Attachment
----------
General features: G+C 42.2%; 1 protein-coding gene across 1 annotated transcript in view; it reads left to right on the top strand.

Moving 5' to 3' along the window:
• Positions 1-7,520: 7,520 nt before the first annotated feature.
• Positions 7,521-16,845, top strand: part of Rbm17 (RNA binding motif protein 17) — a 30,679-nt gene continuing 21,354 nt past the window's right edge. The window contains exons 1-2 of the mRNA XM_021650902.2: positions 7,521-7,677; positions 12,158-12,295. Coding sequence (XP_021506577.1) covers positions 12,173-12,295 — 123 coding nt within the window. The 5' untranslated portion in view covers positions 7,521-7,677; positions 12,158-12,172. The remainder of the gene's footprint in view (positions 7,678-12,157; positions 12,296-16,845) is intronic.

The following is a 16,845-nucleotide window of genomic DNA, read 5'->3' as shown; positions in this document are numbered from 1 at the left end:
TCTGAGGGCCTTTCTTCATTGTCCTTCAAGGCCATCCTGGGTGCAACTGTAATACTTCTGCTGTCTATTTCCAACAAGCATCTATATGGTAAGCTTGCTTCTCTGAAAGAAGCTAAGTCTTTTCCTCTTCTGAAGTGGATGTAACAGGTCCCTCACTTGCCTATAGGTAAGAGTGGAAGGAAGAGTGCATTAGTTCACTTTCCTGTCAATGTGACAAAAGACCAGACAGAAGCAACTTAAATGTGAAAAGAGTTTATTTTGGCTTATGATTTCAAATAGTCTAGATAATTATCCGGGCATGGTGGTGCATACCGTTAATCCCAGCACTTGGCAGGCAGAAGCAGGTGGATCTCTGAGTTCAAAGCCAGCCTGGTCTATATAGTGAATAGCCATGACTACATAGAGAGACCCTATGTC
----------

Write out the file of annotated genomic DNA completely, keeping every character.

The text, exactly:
General features: G+C 42.2%; 1 protein-coding gene across 1 annotated transcript in view; it reads left to right on the top strand.

Moving 5' to 3' along the window:
• Positions 1-7,520: 7,520 nt before the first annotated feature.
• Positions 7,521-16,845, top strand: part of Rbm17 (RNA binding motif protein 17) — a 30,679-nt gene continuing 21,354 nt past the window's right edge. The window contains exons 1-2 of the mRNA XM_021650902.2: positions 7,521-7,677; positions 12,158-12,295. Coding sequence (XP_021506577.1) covers positions 12,173-12,295 — 123 coding nt within the window. The 5' untranslated portion in view covers positions 7,521-7,677; positions 12,158-12,172. The remainder of the gene's footprint in view (positions 7,678-12,157; positions 12,296-16,845) is intronic.

The following is a 16,845-nucleotide window of genomic DNA, read 5'->3' as shown; positions in this document are numbered from 1 at the left end:
TCTGAGGGCCTTTCTTCATTGTCCTTCAAGGCCATCCTGGGTGCAACTGTAATACTTCTGCTGTCTATTTCCAACAAGCATCTATATGGTAAGCTTGCTTCTCTGAAAGAAGCTAAGTCTTTTCCTCTTCTGAAGTGGATGTAACAGGTCCCTCACTTGCCTATAGGTAAGAGTGGAAGGAAGAGTGCATTAGTTCACTTTCCTGTCAATGTGACAAAAGACCAGACAGAAGCAACTTAAATGTGAAAAGAGTTTATTTTGGCTTATGATTTCAAATAGTCTAGATAATTATCCGGGCATGGTGGTGCATACCGTTAATCCCAGCACTTGGCAGGCAGAAGCAGGTGGATCTCTGAGTTCAAAGCCAGCCTGGTCTATATAGTGAATAGCCATGACTACATAGAGAGACCCTATGTC